With the resumption of outbound travel by Chinese consumers, the luxury industry is left wondering how the Chinese and international markets will evolve. In 2019, two-thirds of Chinese luxury expenditure was spent outside of China, and how this proportion shifts today will have a direct impact on brands' future strategy. Furthermore, following the pandemic, Chinese consumers' confidence has been volatile due to macroeconomic factors, which will have a bearing on the overall Chinese luxury landscape.
This topic was also addressed at this year’s Luxury Society Keynote in a panel discussion moderated by Casey Hall, China Consumer Correspondent at Reuters, featuring experts from Buy Quickly, KPMG China, and DLG (Digital Luxury Group).
“There are some brands that are doing better after the reopening,” said Vuthy Penn, Special Advisor of Buy Quickly on how brands should respond to the evolutions in the Chinese luxury market after the reopening. “There is no secret to success other than ‘trust.’ A lot of headquarters in the last three years – as we know – have not been able to travel to China, so a lot of trust has to be placed on local decision-makers. There are certain brands that had the trust of the headquarters and were able to optimise on the reopening.”
Willi Sun, Head of Advisory, Consumer & Retail at KPMG China, delved into the potential outflow of local luxury spending and how brands should capitalise on travel retail. “From a brand perspective, they have been talking a lot about and also putting in investment and effort on travel retail as the market opens up. People are starting to travel again, predominantly within Asia – we saw an upsurge in Korea, Japan, and Hong Kong,” he said.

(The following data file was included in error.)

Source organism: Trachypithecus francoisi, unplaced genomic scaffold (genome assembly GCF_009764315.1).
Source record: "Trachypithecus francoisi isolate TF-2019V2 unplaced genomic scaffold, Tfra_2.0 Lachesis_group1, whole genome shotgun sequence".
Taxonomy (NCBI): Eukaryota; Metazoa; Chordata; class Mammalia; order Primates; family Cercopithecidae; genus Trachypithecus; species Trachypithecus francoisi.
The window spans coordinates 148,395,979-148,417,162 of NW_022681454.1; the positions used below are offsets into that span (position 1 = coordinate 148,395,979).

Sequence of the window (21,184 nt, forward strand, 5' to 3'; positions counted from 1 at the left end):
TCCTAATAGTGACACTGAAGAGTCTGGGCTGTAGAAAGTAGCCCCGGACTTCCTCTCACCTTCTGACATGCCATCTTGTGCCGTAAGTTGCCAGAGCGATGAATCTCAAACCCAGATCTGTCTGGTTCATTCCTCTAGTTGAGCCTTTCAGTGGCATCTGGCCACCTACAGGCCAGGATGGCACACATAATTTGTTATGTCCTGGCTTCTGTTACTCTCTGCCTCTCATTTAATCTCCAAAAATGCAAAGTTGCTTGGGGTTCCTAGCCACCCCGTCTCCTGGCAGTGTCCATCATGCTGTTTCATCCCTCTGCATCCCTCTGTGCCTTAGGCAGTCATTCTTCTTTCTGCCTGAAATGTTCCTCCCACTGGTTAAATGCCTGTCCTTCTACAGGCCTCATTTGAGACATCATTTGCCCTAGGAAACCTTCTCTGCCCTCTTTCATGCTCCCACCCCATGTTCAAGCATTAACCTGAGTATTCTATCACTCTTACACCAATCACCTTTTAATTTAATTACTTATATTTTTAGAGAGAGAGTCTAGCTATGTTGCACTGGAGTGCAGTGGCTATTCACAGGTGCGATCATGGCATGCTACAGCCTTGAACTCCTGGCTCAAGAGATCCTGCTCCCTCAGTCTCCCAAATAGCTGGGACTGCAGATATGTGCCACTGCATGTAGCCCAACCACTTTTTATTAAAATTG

Another key topic is customer retention, specifically how brands can capture Chinese customers who spend in different markets and activate them in the future. According to Jacques Roizen, Managing Director, Consulting at DLG (Digital Luxury Group), the implementation of the Personal Information Protection Law will have a significant impact on how brands build their data architecture.
“And [what is] attached to PIPL was the possibility of making a cross-border data transfer application. Right now, we don’t know if these applications are going to be possible,” he opines. “Luxury brands today are forced to have two profiles for their consumers in China and outside of China in two different servers. Luxury brands in China have to significantly mature in their CRM operations and adjust further once we have more clarity on what we can do with data transfer applications.”
To learn more about the market outlook and the strategies brands should adopt following the reopening, please watch the full video below.